Sales and Marketing: Introductory Sales Letters

You’ve spent a lot of time and energy identifying sales leads and prospects. Now what?

Luck aside, experienced sales professionals and entrepreneurs know that all the leads in the world won’t amount to a single sale without making that all important first contact. 

Of course, cold-calling can be effective in some situations, but for most businesses, the Introductory Sales Letter is the most common way to contact prospective buyers.

In drafting these letters, it is important to remember the following points:

* Tailor and personalize the letter for a particular lead or prospect. Form letters and boilerplate language will not help you stand out from competitors. Do your homework!

* Be upbeat and professional. After all, this is a communication that announces your presence in the market, and in-turn, will hopefully pique enough interest with the prospect to warrant a face-to-face meeting with you.

* Write your letter on high-quality letterhead, but refrain from including a lot of extraneous sales literature. Of course, if your letter is successful in selling the benefits of a face-to-face meeting, you will want to bring along background information, product and service descriptions, and any other materials a prospect may find informative and useful.

As you finalize your letter, keep the format simple and make sure you include the following four elements:

(1) Salutation – Use Dear Mr./Mrs./Ms. or Dear Sir/Madam. If you have done your research, then you will know the proper address and spelling.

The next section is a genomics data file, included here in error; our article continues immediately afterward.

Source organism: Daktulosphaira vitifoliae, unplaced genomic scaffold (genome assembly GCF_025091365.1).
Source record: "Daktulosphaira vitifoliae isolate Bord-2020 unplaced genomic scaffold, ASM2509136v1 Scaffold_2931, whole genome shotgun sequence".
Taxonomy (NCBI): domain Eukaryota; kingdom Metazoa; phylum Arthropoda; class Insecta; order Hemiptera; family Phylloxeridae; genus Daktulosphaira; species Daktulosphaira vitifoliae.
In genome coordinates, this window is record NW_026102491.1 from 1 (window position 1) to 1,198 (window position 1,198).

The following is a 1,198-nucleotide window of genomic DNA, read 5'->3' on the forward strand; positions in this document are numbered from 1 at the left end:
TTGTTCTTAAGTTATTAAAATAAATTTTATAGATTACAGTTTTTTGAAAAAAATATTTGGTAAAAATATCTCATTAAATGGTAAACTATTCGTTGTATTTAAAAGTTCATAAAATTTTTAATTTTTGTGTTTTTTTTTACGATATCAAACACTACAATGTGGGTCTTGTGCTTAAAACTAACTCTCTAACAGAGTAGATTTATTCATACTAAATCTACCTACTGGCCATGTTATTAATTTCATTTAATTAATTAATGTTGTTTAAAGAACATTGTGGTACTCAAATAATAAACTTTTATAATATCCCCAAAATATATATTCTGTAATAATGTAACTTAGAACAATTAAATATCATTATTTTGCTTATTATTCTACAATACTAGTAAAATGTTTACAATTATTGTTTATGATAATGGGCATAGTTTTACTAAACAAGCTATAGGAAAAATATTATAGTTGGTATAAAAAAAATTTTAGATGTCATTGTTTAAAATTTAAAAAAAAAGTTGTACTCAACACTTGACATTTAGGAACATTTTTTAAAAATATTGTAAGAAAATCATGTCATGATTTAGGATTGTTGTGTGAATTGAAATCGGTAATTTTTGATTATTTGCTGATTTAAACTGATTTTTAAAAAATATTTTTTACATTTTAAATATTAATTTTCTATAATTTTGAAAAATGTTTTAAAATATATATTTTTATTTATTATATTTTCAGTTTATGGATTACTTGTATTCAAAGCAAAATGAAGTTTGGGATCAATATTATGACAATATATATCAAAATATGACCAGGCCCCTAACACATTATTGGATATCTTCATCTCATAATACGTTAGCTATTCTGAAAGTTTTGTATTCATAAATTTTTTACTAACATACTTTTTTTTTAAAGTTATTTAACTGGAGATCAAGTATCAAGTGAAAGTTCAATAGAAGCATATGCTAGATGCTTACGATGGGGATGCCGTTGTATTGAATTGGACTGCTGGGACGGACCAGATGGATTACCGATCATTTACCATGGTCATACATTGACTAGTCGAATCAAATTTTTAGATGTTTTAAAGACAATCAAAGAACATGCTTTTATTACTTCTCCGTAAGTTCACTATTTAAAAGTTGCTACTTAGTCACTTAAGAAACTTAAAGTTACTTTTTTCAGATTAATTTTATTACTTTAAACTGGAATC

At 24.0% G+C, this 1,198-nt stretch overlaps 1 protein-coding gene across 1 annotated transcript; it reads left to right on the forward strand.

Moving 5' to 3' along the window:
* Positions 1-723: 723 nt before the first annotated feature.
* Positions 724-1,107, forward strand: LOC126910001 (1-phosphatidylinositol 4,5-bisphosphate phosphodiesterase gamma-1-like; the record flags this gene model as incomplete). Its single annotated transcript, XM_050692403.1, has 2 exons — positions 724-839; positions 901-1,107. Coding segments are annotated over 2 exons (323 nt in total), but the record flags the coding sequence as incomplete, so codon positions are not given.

(2) Establish Credibility – Include some fact about the prospect’s business that you uncovered during your research. Also, broadly outline what you or your company can offer this prospect. If you have worked with similar clients, offer a few examples of your experience as testimonials to back up your credibility.

(3) Follow-up – Suggest what should happen next within a specific time frame. Be enthusiastic and express your willingness to provide more information, and your desire to set up a mutually convenient meeting.

(4) Sign-off – Include a contact number for yourself. Close with the simple and traditional “Sincerely” or “Respectfully Yours”. Above all, strive for brevity, clarity, and professionalism.

In addition to proper format, refrain from filing from filling up an Introductory Sales Letter with breezy language, phony familiarity and “free” sales inducements. Although this kind of content may seem clever and appropriate, be aware that it can be more of a turnoff than an enticement.

Additionally, consider the secretaries and administrative people who open mail. Most of these individuals are expected to selectively weed out anything that appears to be obvious junk mail. Thus said, the more you can do to enhance the tone and importance of your letter, the better the chance your letter has of  actually being read by the addressee.

In the end, view an effective Introductory Sales Letter as the first step in forging a new business relationship. 

But as a personal rapport with the prospect needs to be established, make sure your letter focuses on what you can do for the prospect first, and then what can do for his business. It’s a subtle  distinction, but one, if properly made, can make all your prospecting work worthwhile.

Leave a Comment